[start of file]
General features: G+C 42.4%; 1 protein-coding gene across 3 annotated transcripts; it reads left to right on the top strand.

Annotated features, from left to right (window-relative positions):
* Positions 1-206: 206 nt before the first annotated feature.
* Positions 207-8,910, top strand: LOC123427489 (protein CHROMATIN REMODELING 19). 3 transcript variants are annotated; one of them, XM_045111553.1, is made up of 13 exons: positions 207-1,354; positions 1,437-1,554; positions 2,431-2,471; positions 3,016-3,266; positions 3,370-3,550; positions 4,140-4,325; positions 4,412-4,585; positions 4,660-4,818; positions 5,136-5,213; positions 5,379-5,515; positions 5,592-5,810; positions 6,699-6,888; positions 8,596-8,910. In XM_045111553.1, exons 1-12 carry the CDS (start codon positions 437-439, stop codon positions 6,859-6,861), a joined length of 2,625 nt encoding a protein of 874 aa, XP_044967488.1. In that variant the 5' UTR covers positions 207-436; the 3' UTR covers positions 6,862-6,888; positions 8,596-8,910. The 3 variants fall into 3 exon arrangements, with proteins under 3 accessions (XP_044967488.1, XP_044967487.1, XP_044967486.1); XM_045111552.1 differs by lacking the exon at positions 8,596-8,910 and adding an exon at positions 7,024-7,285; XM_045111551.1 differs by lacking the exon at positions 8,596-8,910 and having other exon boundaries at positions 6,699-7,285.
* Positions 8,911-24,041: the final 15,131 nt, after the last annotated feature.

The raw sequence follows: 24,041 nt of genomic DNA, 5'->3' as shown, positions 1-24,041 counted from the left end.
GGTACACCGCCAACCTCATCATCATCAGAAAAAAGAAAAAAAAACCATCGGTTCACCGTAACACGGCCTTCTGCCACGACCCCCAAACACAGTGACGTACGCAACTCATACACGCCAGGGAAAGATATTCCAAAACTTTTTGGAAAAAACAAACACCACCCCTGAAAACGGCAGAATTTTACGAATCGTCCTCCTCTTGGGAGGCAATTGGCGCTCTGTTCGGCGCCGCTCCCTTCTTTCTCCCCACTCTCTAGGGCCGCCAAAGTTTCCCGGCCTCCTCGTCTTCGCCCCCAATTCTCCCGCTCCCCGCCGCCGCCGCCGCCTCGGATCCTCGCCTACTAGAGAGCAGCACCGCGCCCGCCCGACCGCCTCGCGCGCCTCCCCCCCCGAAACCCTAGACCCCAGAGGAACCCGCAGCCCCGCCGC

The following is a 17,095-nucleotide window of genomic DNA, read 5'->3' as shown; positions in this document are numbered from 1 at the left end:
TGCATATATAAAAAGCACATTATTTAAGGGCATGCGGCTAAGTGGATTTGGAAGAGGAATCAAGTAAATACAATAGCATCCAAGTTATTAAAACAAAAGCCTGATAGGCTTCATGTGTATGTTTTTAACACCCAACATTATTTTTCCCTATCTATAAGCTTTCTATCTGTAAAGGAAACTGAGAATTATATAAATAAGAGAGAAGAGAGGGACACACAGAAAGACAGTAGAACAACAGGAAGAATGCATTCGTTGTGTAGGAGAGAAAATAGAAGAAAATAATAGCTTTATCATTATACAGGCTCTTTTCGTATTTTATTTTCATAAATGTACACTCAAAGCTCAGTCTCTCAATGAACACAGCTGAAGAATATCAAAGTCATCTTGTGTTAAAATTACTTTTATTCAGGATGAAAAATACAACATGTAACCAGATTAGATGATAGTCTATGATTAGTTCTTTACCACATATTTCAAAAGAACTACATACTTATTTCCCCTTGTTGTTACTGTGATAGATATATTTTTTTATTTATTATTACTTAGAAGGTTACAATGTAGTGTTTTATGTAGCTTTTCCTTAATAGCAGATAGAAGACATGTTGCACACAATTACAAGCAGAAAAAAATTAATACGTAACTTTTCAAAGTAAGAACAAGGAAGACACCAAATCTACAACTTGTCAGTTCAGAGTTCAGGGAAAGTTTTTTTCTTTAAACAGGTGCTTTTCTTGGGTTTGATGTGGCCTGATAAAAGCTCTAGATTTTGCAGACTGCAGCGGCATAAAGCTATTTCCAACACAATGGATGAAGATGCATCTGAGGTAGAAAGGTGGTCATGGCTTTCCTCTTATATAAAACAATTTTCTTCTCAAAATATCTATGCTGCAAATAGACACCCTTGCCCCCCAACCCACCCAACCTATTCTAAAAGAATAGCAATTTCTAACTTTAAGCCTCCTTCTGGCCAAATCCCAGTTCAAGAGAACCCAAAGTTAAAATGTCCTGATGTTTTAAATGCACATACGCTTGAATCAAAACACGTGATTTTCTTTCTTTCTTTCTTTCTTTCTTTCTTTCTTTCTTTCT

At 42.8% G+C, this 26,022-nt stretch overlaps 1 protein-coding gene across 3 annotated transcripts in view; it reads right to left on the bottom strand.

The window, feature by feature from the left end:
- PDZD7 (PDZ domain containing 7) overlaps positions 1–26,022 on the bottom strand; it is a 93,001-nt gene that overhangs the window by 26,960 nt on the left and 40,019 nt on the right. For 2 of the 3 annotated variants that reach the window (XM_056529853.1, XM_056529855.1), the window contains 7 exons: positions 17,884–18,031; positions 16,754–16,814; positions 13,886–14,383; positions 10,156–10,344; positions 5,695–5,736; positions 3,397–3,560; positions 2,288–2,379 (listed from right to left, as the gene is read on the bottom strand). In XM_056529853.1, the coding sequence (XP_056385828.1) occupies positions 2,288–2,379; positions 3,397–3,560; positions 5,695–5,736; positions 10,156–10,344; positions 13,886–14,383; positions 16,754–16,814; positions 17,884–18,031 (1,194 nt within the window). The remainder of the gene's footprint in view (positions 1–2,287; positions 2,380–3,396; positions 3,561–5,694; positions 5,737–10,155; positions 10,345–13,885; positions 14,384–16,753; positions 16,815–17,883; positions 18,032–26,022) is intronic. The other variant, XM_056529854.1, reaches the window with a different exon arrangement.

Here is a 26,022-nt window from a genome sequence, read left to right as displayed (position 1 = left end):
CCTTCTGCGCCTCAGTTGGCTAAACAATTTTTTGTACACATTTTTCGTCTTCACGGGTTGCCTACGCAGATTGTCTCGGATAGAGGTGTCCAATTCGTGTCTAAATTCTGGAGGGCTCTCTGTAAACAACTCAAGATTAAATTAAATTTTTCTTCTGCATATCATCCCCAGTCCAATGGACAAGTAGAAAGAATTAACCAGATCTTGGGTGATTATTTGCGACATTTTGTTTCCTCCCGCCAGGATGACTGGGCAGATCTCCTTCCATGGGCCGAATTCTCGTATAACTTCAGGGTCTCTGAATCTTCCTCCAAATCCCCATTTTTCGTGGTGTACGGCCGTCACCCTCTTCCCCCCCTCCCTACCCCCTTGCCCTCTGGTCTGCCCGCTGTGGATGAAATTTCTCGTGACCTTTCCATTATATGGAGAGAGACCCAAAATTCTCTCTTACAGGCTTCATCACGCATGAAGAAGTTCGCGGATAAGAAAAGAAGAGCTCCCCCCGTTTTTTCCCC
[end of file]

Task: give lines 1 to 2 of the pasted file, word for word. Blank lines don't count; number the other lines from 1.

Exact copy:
General features: G+C 42.4%; 1 protein-coding gene across 3 annotated transcripts; it reads left to right on the top strand.

Annotated features, from left to right (window-relative positions):